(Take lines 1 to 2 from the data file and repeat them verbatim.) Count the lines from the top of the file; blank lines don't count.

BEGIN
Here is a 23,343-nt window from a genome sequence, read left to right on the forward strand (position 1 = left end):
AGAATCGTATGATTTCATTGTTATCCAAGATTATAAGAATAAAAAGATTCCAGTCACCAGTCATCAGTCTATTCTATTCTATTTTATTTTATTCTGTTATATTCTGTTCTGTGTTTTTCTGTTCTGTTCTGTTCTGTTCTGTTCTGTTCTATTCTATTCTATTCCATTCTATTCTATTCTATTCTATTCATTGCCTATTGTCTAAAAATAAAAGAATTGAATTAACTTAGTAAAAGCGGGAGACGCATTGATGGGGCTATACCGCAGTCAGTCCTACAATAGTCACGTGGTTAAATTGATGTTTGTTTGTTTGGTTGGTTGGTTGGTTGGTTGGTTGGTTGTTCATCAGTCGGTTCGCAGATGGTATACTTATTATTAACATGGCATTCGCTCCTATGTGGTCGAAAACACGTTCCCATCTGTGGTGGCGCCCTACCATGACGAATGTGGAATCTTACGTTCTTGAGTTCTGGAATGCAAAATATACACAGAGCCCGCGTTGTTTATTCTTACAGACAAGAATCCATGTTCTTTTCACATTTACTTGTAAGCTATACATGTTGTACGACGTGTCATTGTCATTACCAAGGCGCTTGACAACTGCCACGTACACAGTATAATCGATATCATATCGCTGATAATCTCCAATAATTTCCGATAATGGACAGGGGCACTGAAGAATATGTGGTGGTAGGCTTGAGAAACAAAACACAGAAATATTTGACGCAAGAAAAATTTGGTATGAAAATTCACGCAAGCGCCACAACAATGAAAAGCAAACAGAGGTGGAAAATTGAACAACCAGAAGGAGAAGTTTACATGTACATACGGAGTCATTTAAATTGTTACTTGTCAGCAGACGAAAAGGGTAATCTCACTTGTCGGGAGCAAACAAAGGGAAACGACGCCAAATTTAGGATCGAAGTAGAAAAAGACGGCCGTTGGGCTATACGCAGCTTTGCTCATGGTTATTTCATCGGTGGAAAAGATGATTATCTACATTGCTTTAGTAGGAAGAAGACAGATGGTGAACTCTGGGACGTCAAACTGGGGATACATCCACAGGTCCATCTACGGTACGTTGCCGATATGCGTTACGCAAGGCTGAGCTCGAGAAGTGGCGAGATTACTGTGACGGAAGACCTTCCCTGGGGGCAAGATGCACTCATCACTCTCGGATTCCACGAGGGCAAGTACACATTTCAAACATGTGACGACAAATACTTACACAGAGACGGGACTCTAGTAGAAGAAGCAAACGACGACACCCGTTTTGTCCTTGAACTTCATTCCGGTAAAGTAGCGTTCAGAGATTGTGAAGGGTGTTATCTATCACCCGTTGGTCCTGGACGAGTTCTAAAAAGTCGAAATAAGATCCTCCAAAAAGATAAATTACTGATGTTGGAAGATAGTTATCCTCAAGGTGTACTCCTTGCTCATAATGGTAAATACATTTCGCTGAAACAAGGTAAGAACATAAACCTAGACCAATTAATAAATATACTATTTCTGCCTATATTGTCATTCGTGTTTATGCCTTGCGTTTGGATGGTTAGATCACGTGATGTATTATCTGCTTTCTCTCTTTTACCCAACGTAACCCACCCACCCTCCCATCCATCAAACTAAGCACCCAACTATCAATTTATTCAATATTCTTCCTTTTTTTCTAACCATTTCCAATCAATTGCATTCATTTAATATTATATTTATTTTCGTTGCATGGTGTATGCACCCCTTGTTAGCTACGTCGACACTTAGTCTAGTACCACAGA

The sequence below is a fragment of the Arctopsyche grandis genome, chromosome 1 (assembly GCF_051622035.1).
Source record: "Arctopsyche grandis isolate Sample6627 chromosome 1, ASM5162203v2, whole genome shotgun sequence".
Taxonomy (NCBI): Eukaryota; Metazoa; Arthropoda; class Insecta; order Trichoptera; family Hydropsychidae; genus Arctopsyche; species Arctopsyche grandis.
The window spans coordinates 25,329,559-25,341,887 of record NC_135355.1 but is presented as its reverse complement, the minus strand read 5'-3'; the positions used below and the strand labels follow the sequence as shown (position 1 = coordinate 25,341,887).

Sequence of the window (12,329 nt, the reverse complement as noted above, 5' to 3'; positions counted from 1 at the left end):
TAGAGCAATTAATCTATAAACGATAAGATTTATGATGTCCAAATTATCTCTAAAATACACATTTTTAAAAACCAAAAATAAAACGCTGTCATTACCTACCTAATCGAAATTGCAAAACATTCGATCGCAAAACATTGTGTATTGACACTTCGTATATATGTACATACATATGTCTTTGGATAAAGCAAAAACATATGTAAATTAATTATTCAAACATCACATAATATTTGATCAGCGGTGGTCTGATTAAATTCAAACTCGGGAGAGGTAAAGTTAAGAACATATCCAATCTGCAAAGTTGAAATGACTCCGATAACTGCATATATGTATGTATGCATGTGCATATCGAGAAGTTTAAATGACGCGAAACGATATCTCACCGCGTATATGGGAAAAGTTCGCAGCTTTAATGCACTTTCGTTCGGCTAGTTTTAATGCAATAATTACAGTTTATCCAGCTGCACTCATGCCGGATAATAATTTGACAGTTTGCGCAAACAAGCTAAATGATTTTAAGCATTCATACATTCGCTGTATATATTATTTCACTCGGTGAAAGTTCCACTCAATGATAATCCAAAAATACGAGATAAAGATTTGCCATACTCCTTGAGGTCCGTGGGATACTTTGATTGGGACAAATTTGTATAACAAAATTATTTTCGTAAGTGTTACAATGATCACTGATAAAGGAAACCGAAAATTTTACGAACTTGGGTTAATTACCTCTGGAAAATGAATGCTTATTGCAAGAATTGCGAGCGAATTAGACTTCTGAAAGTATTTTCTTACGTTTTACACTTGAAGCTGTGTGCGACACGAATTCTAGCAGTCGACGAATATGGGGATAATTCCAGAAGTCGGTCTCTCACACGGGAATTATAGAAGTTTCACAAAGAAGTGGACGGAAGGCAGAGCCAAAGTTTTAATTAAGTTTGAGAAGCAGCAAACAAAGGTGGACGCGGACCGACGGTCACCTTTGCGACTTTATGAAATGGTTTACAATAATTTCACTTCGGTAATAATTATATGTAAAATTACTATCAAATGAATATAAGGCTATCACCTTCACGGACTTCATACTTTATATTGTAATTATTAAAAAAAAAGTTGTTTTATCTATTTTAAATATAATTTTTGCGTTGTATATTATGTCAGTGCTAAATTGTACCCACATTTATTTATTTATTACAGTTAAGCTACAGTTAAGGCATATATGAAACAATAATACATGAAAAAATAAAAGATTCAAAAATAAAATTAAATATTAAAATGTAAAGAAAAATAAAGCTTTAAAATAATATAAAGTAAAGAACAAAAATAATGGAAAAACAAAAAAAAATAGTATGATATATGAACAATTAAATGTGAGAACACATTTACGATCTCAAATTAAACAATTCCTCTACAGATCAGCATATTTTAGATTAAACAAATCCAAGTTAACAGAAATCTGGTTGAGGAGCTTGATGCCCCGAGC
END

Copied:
Here is a 23,343-nt window from a genome sequence, read left to right on the forward strand (position 1 = left end):
AGAATCGTATGATTTCATTGTTATCCAAGATTATAAGAATAAAAAGATTCCAGTCACCAGTCATCAGTCTATTCTATTCTATTTTATTTTATTCTGTTATATTCTGTTCTGTGTTTTTCTGTTCTGTTCTGTTCTGTTCTGTTCTGTTCTATTCTATTCTATTCCATTCTATTCTATTCTATTCTATTCATTGCCTATTGTCTAAAAATAAAAGAATTGAATTAACTTAGTAAAAGCGGGAGACGCATTGATGGGGCTATACCGCAGTCAGTCCTACAATAGTCACGTGGTTAAATTGATGTTTGTTTGTTTGGTTGGTTGGTTGGTTGGTTGGTTGGTTGTTCATCAGTCGGTTCGCAGATGGTATACTTATTATTAACATGGCATTCGCTCCTATGTGGTCGAAAACACGTTCCCATCTGTGGTGGCGCCCTACCATGACGAATGTGGAATCTTACGTTCTTGAGTTCTGGAATGCAAAATATACACAGAGCCCGCGTTGTTTATTCTTACAGACAAGAATCCATGTTCTTTTCACATTTACTTGTAAGCTATACATGTTGTACGACGTGTCATTGTCATTACCAAGGCGCTTGACAACTGCCACGTACACAGTATAATCGATATCATATCGCTGATAATCTCCAATAATTTCCGATAATGGACAGGGGCACTGAAGAATATGTGGTGGTAGGCTTGAGAAACAAAACACAGAAATATTTGACGCAAGAAAAATTTGGTATGAAAATTCACGCAAGCGCCACAACAATGAAAAGCAAACAGAGGTGGAAAATTGAACAACCAGAAGGAGAAGTTTACATGTACATACGGAGTCATTTAAATTGTTACTTGTCAGCAGACGAAAAGGGTAATCTCACTTGTCGGGAGCAAACAAAGGGAAACGACGCCAAATTTAGGATCGAAGTAGAAAAAGACGGCCGTTGGGCTATACGCAGCTTTGCTCATGGTTATTTCATCGGTGGAAAAGATGATTATCTACATTGCTTTAGTAGGAAGAAGACAGATGGTGAACTCTGGGACGTCAAACTGGGGATACATCCACAGGTCCATCTACGGTACGTTGCCGATATGCGTTACGCAAGGCTGAGCTCGAGAAGTGGCGAGATTACTGTGACGGAAGACCTTCCCTGGGGGCAAGATGCACTCATCACTCTCGGATTCCACGAGGGCAAGTACACATTTCAAACATGTGACGACAAATACTTACACAGAGACGGGACTCTAGTAGAAGAAGCAAACGACGACACCCGTTTTGTCCTTGAACTTCATTCCGGTAAAGTAGCGTTCAGAGATTGTGAAGGGTGTTATCTATCACCCGTTGGTCCTGGACGAGTTCTAAAAAGTCGAAATAAGATCCTCCAAAAAGATAAATTACTGATGTTGGAAGATAGTTATCCTCAAGGTGTACTCCTTGCTCATAATGGTAAATACATTTCGCTGAAACAAGGTAAGAACATAAACCTAGACCAATTAATAAATATACTATTTCTGCCTATATTGTCATTCGTGTTTATGCCTTGCGTTTGGATGGTTAGATCACGTGATGTATTATCTGCTTTCTCTCTTTTACCCAACGTAACCCACCCACCCTCCCATCCATCAAACTAAGCACCCAACTATCAATTTATTCAATATTCTTCCTTTTTTTCTAACCATTTCCAATCAATTGCATTCATTTAATATTATATTTATTTTCGTTGCATGGTGTATGCACCCCTTGTTAGCTACGTCGACACTTAGTCTAGTACCACAGA